Is there any reason for redacting passages from a letter like this other than that the passage would reveal classified information? What classified information could possibly be involved with the issue of recess appointments?

  6. lysias says:

    Goldsmith is a professor at Harvard Law School now, isn’t he? Maybe someone could ask him what the basis could be for redacting all this stuff?

  7. bmaz says:

    @lysias: Other than classified information, there are several possibilities under what is commonly known as “Executive Privilege” such as the presidential communications privilege for communications of the President and his advisors; legal advice or legal work, i.e. attorney-client or attorney work product privileges and the deliberative processes of the President and/or his advisors.

    Any or all of those may have come into play; I am just curious if they specified what their ground was.

  8. What Constitution? says:

    If “male of military age” means “militant”, then “classified” can certainly mean whatever the President (or his aides) says it means, right?

  9. earlofhuntingdon says:

    When the sausage making would make even Sinclair Lewis gag, then I suppose the sausage vendor imagines falsely but insistently that it is best to call the butcher shop a candy store.

  10. emptywheel says:

    @lysias: They claim deliberative privilege on these all the time. THe idea being that they don’t necessarily equate to the reasons the Admin decided to pursue a certain policy, and therefore this is just presidential advice.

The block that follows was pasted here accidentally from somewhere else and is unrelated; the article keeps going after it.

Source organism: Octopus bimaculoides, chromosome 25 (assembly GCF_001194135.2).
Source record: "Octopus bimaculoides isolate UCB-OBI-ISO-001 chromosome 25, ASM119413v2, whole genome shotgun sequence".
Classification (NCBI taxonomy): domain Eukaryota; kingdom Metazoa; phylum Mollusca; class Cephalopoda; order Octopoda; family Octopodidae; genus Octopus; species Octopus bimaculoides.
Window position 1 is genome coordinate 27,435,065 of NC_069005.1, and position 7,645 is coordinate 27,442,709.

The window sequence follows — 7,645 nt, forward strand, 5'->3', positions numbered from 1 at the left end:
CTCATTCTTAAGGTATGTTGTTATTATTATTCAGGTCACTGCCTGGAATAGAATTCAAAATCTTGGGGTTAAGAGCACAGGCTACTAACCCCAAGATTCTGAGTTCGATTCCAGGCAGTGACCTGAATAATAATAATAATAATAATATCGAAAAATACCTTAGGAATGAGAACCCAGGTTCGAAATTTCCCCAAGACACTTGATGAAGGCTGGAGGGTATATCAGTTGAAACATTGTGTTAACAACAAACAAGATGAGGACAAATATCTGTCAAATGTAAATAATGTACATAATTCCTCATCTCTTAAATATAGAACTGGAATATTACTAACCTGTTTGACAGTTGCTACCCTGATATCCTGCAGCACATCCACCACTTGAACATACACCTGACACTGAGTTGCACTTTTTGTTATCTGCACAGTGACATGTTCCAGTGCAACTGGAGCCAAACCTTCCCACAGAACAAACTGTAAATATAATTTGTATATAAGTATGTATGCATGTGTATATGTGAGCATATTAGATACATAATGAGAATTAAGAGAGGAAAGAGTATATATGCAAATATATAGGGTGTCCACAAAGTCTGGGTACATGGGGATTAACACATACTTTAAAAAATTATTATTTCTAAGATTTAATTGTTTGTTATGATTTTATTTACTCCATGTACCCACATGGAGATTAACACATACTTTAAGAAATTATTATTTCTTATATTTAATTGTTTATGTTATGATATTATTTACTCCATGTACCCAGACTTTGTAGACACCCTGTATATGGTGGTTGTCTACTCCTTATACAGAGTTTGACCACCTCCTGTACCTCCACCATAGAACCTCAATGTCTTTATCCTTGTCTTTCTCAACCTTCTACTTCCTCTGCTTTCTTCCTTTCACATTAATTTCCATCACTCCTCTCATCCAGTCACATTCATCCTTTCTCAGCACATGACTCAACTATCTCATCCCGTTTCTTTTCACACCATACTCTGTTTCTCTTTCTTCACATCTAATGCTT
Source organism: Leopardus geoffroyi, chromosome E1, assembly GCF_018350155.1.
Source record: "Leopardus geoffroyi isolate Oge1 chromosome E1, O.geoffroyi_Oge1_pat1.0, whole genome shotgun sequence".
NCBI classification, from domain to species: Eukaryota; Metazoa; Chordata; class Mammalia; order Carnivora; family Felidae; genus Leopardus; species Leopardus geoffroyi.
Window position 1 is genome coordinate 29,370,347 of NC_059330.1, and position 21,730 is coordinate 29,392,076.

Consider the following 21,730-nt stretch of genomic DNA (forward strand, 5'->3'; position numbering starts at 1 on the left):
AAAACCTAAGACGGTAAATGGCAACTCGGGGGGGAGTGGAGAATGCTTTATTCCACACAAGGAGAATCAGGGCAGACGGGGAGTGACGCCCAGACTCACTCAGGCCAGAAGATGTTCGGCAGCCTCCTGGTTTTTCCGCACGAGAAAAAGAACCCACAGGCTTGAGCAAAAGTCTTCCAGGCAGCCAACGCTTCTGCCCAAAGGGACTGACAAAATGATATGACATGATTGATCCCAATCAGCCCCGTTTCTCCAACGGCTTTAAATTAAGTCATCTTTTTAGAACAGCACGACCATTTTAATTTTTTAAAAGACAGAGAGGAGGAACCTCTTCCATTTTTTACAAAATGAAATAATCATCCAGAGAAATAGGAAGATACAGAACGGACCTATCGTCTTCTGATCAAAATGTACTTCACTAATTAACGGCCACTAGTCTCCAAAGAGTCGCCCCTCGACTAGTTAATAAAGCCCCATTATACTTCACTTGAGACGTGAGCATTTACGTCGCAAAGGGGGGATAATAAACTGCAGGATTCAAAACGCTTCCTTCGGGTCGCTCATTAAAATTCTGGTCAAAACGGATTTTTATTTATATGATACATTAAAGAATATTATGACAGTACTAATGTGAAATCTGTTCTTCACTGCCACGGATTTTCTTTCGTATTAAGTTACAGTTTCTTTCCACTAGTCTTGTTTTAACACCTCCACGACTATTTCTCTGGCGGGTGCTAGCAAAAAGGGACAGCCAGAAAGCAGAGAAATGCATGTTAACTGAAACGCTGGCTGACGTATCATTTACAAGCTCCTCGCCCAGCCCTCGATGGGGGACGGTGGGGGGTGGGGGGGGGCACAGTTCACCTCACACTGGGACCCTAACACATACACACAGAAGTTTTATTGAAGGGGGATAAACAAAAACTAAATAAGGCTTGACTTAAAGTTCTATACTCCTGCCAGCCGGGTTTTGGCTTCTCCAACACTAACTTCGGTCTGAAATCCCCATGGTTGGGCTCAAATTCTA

And I’m not even sure, in this case, whether the Admin did recess anyone. In which case the whole thing would be deliberative.

  11. Peterr says:

    Paragraph 4:

    4. In deciding whether an opinion is appropriate for publication, the Office considers a number of factors, including the potential importance of the opinion to other agencies or officials in the Executive Branch; the likelihood that similar questions may arise in the future; the historical importance of the opinion or the context in which it arose; and the potential significance of the opinion to the Office’s overall jurisprudence. In applying these factors, the Office operates from a presumption in favor of making its significant opinions fully and promptly available to the public where possible.

    This is, of course, followed by paragraph five which stresses “deliberative process” and executive privilege.

    The significance of paragraph 4 — especially the phrase about historical significance — seems highly appropriate in this case. We’re talking about the ability of the executive to act in the absence of the advice and consent of the Senate, after all. One would think that the executive branch would so highly value the legal minds of the OLC that they’d be not just happy but proud to display the grounds on which they stake their position.

    Instead, we get “We believe that . . . [one line redacted] . . . supports the President’s authority to make recess appointments during the current 11-day recess.”

  12. emptywheel says:

    @bmaz: I will say it’s probably appropriate to hide the details of someone BushCo considered recess appointing but didn’t.

  13. bmaz says:

    @emptywheel: I take back what I said earlier, the Bushies DID recess appoint someone at the time of the Goldsmith memo, William Pryor to the 11th Circuit.

    It was Elwood’s memo that (according to Elwood) was never used as a basis. As a pure internal “memo to the file”, my guess is they are on pretty solid ground in withholding it if that is their desire (which it clearly is).

  14. emptywheel says:

    @bmaz: Huh, You mean that could be Pryor’s ticket–the same guy now eliminating any requirements that prosecutors act fairly in his circuit?